World Bulletin / News Desk
An Egyptian administrative court nullified Tuesday a maritime border agreement between Egypt and Saudi Arabia, under which Cairo ceded two Red Sea islands to Riyadh.
The court ruled that the Tiran and Sanafir islands at the mouth of the Gulf of Aqaba are sovereign Egyptian land, a judicial source said, requesting anonymity due to restrictions to speaking to the media.
Attendees at the courthouse have burst into cheers and chants, chanting “salute to justice”.
The verdict, however, is still subject to appeal.
In April, the Egyptian government announced that it was transferring the sovereignty of the two islands – which have been under Egypt’s control for more than six decades – to Saudi Arabia.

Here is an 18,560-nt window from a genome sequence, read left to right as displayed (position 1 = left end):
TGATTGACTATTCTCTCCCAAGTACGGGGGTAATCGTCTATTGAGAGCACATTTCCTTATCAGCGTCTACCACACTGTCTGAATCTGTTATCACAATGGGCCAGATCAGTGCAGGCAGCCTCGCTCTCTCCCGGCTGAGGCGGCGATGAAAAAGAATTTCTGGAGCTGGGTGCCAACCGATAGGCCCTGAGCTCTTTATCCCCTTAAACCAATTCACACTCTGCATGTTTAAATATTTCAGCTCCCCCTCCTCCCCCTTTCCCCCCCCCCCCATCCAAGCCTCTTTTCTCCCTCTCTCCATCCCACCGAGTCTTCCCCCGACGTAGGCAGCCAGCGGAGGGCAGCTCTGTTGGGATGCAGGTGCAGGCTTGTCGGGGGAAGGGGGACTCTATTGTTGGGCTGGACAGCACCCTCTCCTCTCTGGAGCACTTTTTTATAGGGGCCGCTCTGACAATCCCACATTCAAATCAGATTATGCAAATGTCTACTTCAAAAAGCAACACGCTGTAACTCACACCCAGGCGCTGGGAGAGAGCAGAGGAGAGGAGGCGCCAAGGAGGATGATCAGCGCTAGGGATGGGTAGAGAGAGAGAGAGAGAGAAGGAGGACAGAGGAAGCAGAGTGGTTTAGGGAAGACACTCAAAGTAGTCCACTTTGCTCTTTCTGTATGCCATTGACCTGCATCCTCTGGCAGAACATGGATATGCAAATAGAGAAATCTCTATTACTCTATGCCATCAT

The government has defended the move, arguing that Egypt had taken control of the two islands in 1950 amid concerns that Israel might seize them.
The Egyptian parliament must approve the agreement to be valid.
Egyptian lawyers and activists have filed a lawsuit in the hope of revoking the controversial demarcation agreement.
“This is a historic verdict,” Khaled Ali, a lawyer who filed the lawsuit, wrote on his Facebook page.
The Egyptian government has yet to comment on the court ruling.
The two islands were occupied by Israel during the 1967 Middle East war, before being handed back to Egyptian control in 1982 when the two sides signed the Camp David peace accords.
The Egyptian government said that both Cairo and Riyadh had signed maritime demarcation accords that put the islands in Saudi water, a process it said had taken six years.
The deal, which was announced during a visit by Saudi King Salman to Egypt, has sparked public outrage and accusations against President Abdel-Fattah al-Sisi of selling Egyptian lands to oil-rich Saudi Arabia.Last Mod: 21 Haziran 2016, 14:40